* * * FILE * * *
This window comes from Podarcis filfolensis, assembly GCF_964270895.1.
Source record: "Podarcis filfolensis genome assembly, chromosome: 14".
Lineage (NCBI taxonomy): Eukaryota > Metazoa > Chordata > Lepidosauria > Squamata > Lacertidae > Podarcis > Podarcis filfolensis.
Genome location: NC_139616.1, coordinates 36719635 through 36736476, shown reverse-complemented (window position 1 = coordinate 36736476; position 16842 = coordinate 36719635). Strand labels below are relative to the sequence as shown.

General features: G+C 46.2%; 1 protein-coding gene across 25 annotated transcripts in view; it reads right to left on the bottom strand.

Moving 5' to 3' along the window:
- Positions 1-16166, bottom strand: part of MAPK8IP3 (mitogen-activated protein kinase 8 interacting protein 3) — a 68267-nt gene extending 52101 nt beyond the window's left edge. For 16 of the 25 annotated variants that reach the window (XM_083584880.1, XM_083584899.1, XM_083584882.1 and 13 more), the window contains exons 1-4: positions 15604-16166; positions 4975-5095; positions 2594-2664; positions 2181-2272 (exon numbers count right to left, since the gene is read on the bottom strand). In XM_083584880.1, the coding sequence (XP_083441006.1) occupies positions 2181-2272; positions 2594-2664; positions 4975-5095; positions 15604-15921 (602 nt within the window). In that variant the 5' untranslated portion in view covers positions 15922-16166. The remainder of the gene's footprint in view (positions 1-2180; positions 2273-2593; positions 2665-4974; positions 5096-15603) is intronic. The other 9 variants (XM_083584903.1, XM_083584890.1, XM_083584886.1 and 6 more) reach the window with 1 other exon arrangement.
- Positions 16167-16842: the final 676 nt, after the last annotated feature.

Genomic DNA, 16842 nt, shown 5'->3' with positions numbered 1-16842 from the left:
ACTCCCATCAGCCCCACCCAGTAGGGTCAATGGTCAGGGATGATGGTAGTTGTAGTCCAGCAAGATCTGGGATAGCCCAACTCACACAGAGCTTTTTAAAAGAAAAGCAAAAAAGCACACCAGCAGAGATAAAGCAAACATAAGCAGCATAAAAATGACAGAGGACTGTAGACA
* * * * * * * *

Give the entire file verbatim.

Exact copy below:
This window comes from Podarcis filfolensis, assembly GCF_964270895.1.
Source record: "Podarcis filfolensis genome assembly, chromosome: 14".
Lineage (NCBI taxonomy): Eukaryota > Metazoa > Chordata > Lepidosauria > Squamata > Lacertidae > Podarcis > Podarcis filfolensis.
Genome location: NC_139616.1, coordinates 36719635 through 36736476, shown reverse-complemented (window position 1 = coordinate 36736476; position 16842 = coordinate 36719635). Strand labels below are relative to the sequence as shown.

General features: G+C 46.2%; 1 protein-coding gene across 25 annotated transcripts in view; it reads right to left on the bottom strand.

Moving 5' to 3' along the window:
- Positions 1-16166, bottom strand: part of MAPK8IP3 (mitogen-activated protein kinase 8 interacting protein 3) — a 68267-nt gene extending 52101 nt beyond the window's left edge. For 16 of the 25 annotated variants that reach the window (XM_083584880.1, XM_083584899.1, XM_083584882.1 and 13 more), the window contains exons 1-4: positions 15604-16166; positions 4975-5095; positions 2594-2664; positions 2181-2272 (exon numbers count right to left, since the gene is read on the bottom strand). In XM_083584880.1, the coding sequence (XP_083441006.1) occupies positions 2181-2272; positions 2594-2664; positions 4975-5095; positions 15604-15921 (602 nt within the window). In that variant the 5' untranslated portion in view covers positions 15922-16166. The remainder of the gene's footprint in view (positions 1-2180; positions 2273-2593; positions 2665-4974; positions 5096-15603) is intronic. The other 9 variants (XM_083584903.1, XM_083584890.1, XM_083584886.1 and 6 more) reach the window with 1 other exon arrangement.
- Positions 16167-16842: the final 676 nt, after the last annotated feature.

Genomic DNA, 16842 nt, shown 5'->3' with positions numbered 1-16842 from the left:
ACTCCCATCAGCCCCACCCAGTAGGGTCAATGGTCAGGGATGATGGTAGTTGTAGTCCAGCAAGATCTGGGATAGCCCAACTCACACAGAGCTTTTTAAAAGAAAAGCAAAAAAGCACACCAGCAGAGATAAAGCAAACATAAGCAGCATAAAAATGACAGAGGACTGTAGACA